– MOTOR TREND, JAN 1 2015, FEAT. PROF. BRYANT WALKER SMITH:
The Intelligent Transportation Systems community gathered in Detroit in September to kick around the big issues confronting connected and autonomous vehicles, and two panel discussions on the topic of liability concerns caught my eye. I secured a press pass, grabbed a seat front and center, and learned a little more about the legal landscape these technologies will be entering.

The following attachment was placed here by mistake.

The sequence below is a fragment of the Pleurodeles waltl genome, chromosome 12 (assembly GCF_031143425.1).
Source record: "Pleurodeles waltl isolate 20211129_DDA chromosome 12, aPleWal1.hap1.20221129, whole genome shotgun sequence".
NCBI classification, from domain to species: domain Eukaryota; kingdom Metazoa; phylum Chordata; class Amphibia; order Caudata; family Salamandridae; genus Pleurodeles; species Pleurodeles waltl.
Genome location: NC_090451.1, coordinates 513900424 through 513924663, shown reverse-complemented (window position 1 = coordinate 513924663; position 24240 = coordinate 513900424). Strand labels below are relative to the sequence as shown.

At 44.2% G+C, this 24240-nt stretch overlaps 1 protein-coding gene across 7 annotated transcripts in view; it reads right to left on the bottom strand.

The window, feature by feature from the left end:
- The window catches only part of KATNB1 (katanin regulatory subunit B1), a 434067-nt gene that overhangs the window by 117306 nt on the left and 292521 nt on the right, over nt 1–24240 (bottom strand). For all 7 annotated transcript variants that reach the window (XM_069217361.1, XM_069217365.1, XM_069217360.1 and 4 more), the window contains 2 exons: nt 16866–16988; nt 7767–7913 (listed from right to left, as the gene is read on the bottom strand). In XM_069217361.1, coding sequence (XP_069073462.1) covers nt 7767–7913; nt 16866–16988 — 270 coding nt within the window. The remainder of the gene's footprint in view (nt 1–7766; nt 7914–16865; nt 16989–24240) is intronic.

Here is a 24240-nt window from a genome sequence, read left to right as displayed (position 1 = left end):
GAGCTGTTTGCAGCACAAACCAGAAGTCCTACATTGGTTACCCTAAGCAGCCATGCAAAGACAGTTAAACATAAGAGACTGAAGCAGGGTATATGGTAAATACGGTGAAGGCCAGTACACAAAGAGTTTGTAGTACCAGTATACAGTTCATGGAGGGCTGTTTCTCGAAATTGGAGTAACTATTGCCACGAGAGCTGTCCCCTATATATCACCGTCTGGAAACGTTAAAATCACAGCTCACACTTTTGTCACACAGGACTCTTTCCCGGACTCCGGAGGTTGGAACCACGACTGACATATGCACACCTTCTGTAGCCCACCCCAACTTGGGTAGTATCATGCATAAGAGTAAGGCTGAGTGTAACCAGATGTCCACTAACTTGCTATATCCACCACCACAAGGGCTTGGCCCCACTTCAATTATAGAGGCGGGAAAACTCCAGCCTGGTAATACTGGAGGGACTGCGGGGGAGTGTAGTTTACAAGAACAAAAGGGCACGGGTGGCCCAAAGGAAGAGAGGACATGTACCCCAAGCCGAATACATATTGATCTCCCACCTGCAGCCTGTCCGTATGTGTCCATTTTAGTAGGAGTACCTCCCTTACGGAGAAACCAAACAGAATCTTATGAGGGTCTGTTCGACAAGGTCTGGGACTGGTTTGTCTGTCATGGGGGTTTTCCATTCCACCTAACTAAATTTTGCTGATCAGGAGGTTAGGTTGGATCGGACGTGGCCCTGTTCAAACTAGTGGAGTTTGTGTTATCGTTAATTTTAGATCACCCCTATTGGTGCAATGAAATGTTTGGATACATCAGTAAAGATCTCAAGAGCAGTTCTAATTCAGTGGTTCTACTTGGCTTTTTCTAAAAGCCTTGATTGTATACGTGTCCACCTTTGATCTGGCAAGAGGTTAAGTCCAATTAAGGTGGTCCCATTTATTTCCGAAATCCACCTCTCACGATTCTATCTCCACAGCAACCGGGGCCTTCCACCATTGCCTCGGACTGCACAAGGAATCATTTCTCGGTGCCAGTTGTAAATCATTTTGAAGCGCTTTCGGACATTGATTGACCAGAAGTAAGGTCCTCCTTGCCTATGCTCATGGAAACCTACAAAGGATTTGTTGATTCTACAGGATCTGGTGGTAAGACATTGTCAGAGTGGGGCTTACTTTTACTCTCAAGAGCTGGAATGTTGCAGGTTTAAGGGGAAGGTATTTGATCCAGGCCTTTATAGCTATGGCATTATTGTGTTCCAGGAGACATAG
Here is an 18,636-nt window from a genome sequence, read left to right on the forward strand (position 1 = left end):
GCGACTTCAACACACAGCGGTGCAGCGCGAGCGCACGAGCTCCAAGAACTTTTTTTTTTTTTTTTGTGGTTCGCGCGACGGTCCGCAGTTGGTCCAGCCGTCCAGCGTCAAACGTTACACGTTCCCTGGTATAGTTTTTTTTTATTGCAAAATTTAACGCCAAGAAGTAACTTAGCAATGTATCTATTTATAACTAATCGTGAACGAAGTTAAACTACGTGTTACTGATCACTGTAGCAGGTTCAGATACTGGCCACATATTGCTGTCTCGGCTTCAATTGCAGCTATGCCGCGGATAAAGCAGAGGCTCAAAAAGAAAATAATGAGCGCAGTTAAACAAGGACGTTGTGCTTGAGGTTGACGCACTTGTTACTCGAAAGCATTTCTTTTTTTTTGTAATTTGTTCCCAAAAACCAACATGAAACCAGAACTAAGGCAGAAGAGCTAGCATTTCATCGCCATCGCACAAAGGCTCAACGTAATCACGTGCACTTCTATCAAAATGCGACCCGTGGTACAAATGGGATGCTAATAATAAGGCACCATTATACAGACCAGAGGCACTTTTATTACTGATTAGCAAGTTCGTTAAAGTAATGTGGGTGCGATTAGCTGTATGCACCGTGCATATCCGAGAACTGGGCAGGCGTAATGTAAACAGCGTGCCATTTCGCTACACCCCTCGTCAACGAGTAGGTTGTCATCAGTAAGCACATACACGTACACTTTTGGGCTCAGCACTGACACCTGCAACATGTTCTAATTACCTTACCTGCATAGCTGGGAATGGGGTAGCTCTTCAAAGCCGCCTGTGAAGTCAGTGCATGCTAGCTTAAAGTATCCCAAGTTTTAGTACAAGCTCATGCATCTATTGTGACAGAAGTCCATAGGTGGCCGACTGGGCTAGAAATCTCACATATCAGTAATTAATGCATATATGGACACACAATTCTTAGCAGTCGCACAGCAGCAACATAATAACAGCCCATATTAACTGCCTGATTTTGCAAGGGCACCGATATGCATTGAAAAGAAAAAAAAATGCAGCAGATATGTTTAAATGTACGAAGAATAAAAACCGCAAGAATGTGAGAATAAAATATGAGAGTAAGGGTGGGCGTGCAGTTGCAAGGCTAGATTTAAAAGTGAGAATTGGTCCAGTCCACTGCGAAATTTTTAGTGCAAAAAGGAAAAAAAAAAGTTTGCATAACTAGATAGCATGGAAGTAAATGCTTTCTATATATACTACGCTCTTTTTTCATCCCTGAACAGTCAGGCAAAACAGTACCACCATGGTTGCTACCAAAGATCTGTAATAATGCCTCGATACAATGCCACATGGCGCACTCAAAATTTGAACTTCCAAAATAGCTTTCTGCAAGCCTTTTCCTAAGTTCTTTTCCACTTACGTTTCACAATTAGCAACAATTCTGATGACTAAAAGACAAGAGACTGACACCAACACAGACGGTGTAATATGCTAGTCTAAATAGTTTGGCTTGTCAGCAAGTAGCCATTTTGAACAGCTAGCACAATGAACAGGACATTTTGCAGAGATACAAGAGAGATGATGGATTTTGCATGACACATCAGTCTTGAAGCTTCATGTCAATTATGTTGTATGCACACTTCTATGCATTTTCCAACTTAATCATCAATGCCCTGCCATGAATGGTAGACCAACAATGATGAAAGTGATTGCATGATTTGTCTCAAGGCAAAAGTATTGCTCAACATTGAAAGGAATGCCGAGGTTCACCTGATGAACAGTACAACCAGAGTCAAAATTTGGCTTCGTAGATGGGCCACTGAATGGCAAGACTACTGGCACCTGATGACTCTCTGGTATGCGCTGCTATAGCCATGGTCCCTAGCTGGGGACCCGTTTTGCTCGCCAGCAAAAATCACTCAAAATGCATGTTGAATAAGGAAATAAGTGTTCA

Most panelists agreed that vehicle autonomy is now a question of when, not if, as attested by forecasts such as one by Boston-based Lux Research predicting that the technology will become an $87 billion business by 2030. The experts identified the benefits: greatly increased safety, mobility for current non-drivers, reduction of congestion with platooning, and reduced fuel consumption. And they outlined costs and risks: the potential for increased congestion if car travel becomes too easy, dramatic reduction in public transportation usage, and other economic disruptions such as less crash damage to repair.